This week, James Franco makes his much-anticipated debut as the mononymic Franco. His appearance -- he's officially being called a "special guest star" by ABC -- is being heralded by some media outlets as the way to save daytime. Will the Golden Globe winner's stint on General Hospital equate to higher ratings and a renewed appreciation of daytime television?
News of Franco's decision to join the ranks of daytime's hardworking actors and actresses was met with shock and even some ridicule from many mainstream outlets. Several articles in notable publications used the ubiquitous Internet acronym, "WTF?" If you're not familiar with the abbreviation and don't have any kids in your household, let's just say that it's safe to say that it does not mean "Why there, Franco?"
On the Internet, fans and critics alike bemoaned Franco's decision to work on a "lowly" soap opera as something from which his career would never recover.
In an interview with Movieline.com, John Carter, Franco's frequent artistic collaborator who works professionally under the name "Carter," downplays criticism of Franco's sojourn into soap operas.
"People are very critical. Obviously, someone like James Franco -- someone who's not starting out -- does not necessarily have to be on a soap opera," Carter states. "I think this notion of 'Why would he dare do something like that? It's a career killer!' is silly. Liz Taylor was on General Hospital, for crying out loud! For James, it's much more of a challenge, and that's to his credit. It's a challenging thing to be on a soap opera -- it's a lot of work, it's a lot of memorization. In the context of him, again, this is not something he would have to do, but it's something interesting to him."
For his part, Franco has been very supportive of daytime television. There's been no mocking of storylines nor has he talked down about the performers.
"They gave me a script for the day that was as thick as a film script and that's what we planned to shoot in a single day. No ad-libbing," Franco told New York Magazine in recalling his first day at work on the ABC soap. "If I needed it, they said they had a TelePrompTer, but the regulars didn't use it so I didn't want to use it, either. Anyway, I'm pretty good at remembering lines. "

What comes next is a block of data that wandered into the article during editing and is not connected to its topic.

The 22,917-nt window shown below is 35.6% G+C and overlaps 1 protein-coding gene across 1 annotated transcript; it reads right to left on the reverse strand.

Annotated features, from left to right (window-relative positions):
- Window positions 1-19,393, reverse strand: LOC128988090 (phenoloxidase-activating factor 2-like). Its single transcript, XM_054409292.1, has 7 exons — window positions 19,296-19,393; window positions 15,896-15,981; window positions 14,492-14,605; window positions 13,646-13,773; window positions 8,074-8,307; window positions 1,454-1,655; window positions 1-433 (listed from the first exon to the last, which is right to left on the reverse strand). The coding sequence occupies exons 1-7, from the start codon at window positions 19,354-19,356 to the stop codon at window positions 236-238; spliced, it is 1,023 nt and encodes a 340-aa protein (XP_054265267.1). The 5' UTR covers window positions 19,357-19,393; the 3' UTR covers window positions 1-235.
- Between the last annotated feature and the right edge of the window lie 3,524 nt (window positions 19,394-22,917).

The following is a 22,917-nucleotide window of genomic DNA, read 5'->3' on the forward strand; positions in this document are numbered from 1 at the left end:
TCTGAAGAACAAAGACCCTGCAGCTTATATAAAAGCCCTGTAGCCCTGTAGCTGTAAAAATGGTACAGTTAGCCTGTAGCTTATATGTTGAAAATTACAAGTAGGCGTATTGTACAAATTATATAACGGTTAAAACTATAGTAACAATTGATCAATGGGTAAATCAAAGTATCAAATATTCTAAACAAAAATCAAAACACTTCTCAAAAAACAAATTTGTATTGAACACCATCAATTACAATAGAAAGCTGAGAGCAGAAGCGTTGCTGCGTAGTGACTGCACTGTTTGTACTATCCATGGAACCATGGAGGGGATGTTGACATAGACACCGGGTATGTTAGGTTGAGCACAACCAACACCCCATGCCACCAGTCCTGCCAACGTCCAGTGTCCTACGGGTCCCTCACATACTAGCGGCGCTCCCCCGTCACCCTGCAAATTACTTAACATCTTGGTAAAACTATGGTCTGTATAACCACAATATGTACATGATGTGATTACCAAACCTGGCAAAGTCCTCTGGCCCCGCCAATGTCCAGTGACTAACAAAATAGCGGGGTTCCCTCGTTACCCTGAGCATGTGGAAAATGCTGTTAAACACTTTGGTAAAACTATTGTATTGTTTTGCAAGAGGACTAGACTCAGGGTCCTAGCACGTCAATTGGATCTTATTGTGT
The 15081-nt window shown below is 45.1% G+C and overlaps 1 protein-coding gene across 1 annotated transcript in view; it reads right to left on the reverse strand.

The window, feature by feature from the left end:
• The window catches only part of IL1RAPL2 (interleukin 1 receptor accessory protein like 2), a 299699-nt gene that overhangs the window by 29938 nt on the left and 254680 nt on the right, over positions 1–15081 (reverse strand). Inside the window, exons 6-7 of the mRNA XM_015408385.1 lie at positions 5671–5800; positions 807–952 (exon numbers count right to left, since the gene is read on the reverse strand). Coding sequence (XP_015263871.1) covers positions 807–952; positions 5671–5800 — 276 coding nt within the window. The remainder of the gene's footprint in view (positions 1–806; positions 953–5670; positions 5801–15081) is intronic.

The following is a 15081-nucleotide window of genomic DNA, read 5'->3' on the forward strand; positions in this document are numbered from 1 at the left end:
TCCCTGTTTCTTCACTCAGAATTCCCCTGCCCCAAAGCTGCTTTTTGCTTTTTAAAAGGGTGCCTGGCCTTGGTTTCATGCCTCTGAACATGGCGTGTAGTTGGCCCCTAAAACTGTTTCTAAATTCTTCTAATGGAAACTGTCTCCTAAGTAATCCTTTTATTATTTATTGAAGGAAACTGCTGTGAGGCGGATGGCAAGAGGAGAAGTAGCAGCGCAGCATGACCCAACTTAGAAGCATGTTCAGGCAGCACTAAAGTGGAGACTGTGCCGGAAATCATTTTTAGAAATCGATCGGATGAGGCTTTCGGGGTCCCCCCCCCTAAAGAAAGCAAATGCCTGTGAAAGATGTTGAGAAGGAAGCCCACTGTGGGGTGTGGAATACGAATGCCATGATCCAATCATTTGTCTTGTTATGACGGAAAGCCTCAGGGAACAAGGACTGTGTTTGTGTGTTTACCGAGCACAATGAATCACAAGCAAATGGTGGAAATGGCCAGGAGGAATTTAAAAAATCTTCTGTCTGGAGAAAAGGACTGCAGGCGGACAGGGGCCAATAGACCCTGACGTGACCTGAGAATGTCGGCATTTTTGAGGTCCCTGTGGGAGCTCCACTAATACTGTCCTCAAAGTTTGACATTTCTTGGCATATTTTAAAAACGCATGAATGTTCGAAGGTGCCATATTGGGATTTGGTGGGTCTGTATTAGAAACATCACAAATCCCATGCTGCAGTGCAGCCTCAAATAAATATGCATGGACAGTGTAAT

It should be noted that it was Franco's decision to approach General Hospital about a possible job - no one at ABC sought out the actor. Working on General Hospital is apparently a way for Franco to immerse himself in the genre in preparation for an upcoming film project. Exactly what that project is remains a secret -- and Carter and Franco have so far declined to offer any additional details.
In an interview with the Wall Street Journal, Jill Farren Phelps, General Hospital's executive producer, admitted that there was a time when it crossed her mind that someone might be trying to "punk" her about Franco's interest in joining the Emmy-winning soap.
"We weren't sure if it was going to happen, even after being consistently reassured. But we made the plane reservation and [Franco] showed up - and could not have been nicer or more humble; he was willing to do whatever we asked," Phelps revealed. "He had over 65 pages of material to do in the one day, so it was a very long day, but his demeanor was completely professional. We told him that if he ever wants to give up film acting, there's always a home for him in Port Charles."
Franco hasn't said that he wants to hang up his movie star status, but a cryptic comment has many wondering if he will still somehow be involved in the soap genre in the future.
"I've got other ideas for my participation in this soap opera beyond just being in this soap opera," Franco remarked.
If Franco's one-named mystery character hasn't gotten you intrigued, that statement surely will.
Franco makes his first appearance on General Hospital on Friday, November 20. He is expected to air in about a dozen episodes.